What can rival retailers learn from Walmart’s free college degree program?
Walmart is really taking its “Save Money. Live Better” mantra seriously. The retailer announced this week that it plans to pay 100 percent of the tuition and textbook expenses incurred by company employees who participate in its Live Better U (LBU) education program.
Walmart, which is the largest private employer in the U.S., has committed to spend nearly $1 billion in support of its workers as they seek career-related training and development. The program is open to the roughly 1.5 million full- and part-time workers at Walmart and Sam’s Club.
“We are creating a path of opportunity for our associates to grow their careers at Walmart, so they can continue to build better lives for themselves and their families,” Lorraine Stomski, senior vice president of learning and leadership at Walmart, said in a statement. “This investment is another way we can support our associates to pursue their passion and purpose while removing the barriers that too often keep adult working learners from obtaining degrees.”
Walmart’s announcement represents a modification of the LBU program, launched in 2018, that allows associates to pay the equivalent of $1 a day to further their education. Textbooks were not included. The retailer added a new perk a year later to attract high school students to its workforce that included free preparation classes for ACT and SAT tests, up to seven hours college credit as part of LBU’s College Start program and debt-free degrees in business, supply management and technology from participating institutions.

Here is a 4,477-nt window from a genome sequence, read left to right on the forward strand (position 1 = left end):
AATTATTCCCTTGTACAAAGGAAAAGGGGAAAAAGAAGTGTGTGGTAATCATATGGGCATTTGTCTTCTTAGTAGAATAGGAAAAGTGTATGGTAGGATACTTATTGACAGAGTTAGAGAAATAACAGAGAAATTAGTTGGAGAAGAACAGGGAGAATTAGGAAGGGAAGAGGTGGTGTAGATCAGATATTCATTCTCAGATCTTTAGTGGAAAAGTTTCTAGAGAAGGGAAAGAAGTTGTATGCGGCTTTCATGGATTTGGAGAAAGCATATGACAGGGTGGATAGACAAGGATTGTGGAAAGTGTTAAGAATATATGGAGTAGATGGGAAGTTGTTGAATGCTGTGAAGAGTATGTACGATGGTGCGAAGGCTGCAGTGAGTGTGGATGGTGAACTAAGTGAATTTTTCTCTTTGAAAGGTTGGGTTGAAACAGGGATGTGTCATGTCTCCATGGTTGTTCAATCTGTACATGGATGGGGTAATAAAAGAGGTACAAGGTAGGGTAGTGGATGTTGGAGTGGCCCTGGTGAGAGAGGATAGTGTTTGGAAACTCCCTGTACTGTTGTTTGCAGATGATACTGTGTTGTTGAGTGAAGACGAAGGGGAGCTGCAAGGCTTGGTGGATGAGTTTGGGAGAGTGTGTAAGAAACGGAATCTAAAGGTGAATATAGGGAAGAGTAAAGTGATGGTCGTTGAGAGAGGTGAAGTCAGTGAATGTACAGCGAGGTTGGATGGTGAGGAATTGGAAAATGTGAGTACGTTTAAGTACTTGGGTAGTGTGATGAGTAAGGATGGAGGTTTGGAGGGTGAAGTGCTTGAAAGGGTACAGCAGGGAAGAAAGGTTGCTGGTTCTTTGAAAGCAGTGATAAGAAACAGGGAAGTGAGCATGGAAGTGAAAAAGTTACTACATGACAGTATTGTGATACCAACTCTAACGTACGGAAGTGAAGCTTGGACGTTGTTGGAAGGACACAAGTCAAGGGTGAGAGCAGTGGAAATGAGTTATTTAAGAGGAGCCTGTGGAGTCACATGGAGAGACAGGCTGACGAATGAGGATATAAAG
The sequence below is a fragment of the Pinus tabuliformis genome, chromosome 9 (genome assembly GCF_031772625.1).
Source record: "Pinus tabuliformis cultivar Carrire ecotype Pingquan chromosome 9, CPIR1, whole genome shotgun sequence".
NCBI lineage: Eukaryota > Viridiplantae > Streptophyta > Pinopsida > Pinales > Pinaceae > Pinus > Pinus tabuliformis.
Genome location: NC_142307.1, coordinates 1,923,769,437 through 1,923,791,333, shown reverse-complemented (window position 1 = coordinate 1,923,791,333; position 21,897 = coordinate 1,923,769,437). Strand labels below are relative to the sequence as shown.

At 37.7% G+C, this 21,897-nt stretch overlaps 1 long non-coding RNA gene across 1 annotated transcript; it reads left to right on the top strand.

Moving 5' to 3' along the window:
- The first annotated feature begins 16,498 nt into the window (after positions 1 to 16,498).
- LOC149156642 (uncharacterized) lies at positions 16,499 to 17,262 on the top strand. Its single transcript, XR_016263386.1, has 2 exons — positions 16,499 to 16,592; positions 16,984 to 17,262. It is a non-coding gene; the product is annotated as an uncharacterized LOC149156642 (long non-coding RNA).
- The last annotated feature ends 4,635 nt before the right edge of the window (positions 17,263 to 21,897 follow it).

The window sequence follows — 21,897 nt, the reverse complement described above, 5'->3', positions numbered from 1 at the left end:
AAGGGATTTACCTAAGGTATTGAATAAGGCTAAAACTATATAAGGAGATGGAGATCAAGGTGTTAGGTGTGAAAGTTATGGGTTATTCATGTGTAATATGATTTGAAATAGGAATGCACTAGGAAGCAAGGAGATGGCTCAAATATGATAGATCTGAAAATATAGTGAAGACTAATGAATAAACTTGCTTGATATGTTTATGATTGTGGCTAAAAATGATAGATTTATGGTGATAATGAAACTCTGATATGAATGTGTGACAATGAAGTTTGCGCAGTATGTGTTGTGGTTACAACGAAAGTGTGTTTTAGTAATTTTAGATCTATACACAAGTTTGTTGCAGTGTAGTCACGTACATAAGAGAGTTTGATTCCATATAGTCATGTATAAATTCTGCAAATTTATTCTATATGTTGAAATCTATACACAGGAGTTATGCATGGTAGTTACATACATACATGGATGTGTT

The company is also adding approved college degree and certificate programs in business administration, cybersecurity and supply chain, for which it will foot the bill.
“These additional offerings join a robust catalog of programs to set associates up for new career opportunities,” Ms. Stomski said. “Our education offerings tie directly to our growth areas at Walmart, and what better way to fill the pipeline of future talent than with our own associates.”
Walmart is also adding four academic institutions to its roster of LBU providers — Johnson & Wales University, the University of Arizona, the University of Denver and Pathstream. Walmart is currently also working with Brandman University, Penn Foster, Purdue University Global, Southern New Hampshire University, Wilmington University and Voxy EnGen.
- Walmart To Pay 100% of College Tuition and Books for Associates – Walmart
- Walmart looks to win talent war with new education benefit – RetailWire
- Walmart to expand its talent pipeline with a debt-free college plan for high schoolers – RetailWire
DISCUSSION QUESTIONS: Should retailers make continuing education benefits a greater focus of their human resources packages in light of the cost of earning degrees and the desire for career development? How do companies without the resources of Walmart compete in this space?